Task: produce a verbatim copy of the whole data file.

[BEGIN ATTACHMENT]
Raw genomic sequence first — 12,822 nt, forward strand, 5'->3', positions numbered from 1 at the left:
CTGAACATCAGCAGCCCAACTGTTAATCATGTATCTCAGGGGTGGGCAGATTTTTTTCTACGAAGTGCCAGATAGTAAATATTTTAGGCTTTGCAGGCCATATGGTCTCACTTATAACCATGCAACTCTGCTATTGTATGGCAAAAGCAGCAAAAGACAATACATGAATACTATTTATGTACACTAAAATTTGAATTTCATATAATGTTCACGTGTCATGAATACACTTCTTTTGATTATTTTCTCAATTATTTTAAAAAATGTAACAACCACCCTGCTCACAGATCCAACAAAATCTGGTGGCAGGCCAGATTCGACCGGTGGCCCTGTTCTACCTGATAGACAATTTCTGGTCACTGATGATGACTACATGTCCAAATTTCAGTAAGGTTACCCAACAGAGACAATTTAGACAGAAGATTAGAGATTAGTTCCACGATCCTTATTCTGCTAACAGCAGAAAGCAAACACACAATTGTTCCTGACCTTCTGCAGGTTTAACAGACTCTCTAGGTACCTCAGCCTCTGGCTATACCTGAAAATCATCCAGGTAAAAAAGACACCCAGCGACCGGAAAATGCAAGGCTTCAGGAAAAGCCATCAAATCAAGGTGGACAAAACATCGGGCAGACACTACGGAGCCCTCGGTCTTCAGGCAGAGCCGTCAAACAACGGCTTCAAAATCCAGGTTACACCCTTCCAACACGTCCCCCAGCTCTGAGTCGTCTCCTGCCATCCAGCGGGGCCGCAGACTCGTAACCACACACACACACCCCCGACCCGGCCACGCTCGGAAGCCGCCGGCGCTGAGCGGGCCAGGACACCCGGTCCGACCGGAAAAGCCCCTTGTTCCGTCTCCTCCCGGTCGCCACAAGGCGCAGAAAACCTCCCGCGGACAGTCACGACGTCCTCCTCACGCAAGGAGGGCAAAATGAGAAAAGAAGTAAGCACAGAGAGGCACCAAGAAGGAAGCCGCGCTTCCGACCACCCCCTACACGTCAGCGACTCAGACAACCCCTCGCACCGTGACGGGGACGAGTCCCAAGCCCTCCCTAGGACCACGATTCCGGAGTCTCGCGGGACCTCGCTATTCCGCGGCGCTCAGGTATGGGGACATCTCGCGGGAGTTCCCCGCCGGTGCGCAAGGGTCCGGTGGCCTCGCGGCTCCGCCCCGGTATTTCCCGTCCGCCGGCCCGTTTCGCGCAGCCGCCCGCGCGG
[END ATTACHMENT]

Raw genomic sequence first — 12,822 nt, forward strand, 5'->3', positions numbered from 1 at the left:
CTGAACATCAGCAGCCCAACTGTTAATCATGTATCTCAGGGGTGGGCAGATTTTTTTCTACGAAGTGCCAGATAGTAAATATTTTAGGCTTTGCAGGCCATATGGTCTCACTTATAACCATGCAACTCTGCTATTGTATGGCAAAAGCAGCAAAAGACAATACATGAATACTATTTATGTACACTAAAATTTGAATTTCATATAATGTTCACGTGTCATGAATACACTTCTTTTGATTATTTTCTCAATTATTTTAAAAAATGTAACAACCACCCTGCTCACAGATCCAACAAAATCTGGTGGCAGGCCAGATTCGACCGGTGGCCCTGTTCTACCTGATAGACAATTTCTGGTCACTGATGATGACTACATGTCCAAATTTCAGTAAGGTTACCCAACAGAGACAATTTAGACAGAAGATTAGAGATTAGTTCCACGATCCTTATTCTGCTAACAGCAGAAAGCAAACACACAATTGTTCCTGACCTTCTGCAGGTTTAACAGACTCTCTAGGTACCTCAGCCTCTGGCTATACCTGAAAATCATCCAGGTAAAAAAGACACCCAGCGACCGGAAAATGCAAGGCTTCAGGAAAAGCCATCAAATCAAGGTGGACAAAACATCGGGCAGACACTACGGAGCCCTCGGTCTTCAGGCAGAGCCGTCAAACAACGGCTTCAAAATCCAGGTTACACCCTTCCAACACGTCCCCCAGCTCTGAGTCGTCTCCTGCCATCCAGCGGGGCCGCAGACTCGTAACCACACACACACACCCCCGACCCGGCCACGCTCGGAAGCCGCCGGCGCTGAGCGGGCCAGGACACCCGGTCCGACCGGAAAAGCCCCTTGTTCCGTCTCCTCCCGGTCGCCACAAGGCGCAGAAAACCTCCCGCGGACAGTCACGACGTCCTCCTCACGCAAGGAGGGCAAAATGAGAAAAGAAGTAAGCACAGAGAGGCACCAAGAAGGAAGCCGCGCTTCCGACCACCCCCTACACGTCAGCGACTCAGACAACCCCTCGCACCGTGACGGGGACGAGTCCCAAGCCCTCCCTAGGACCACGATTCCGGAGTCTCGCGGGACCTCGCTATTCCGCGGCGCTCAGGTATGGGGACATCTCGCGGGAGTTCCCCGCCGGTGCGCAAGGGTCCGGTGGCCTCGCGGCTCCGCCCCGGTATTTCCCGTCCGCCGGCCCGTTTCGCGCAGCCGCCCGCGCGG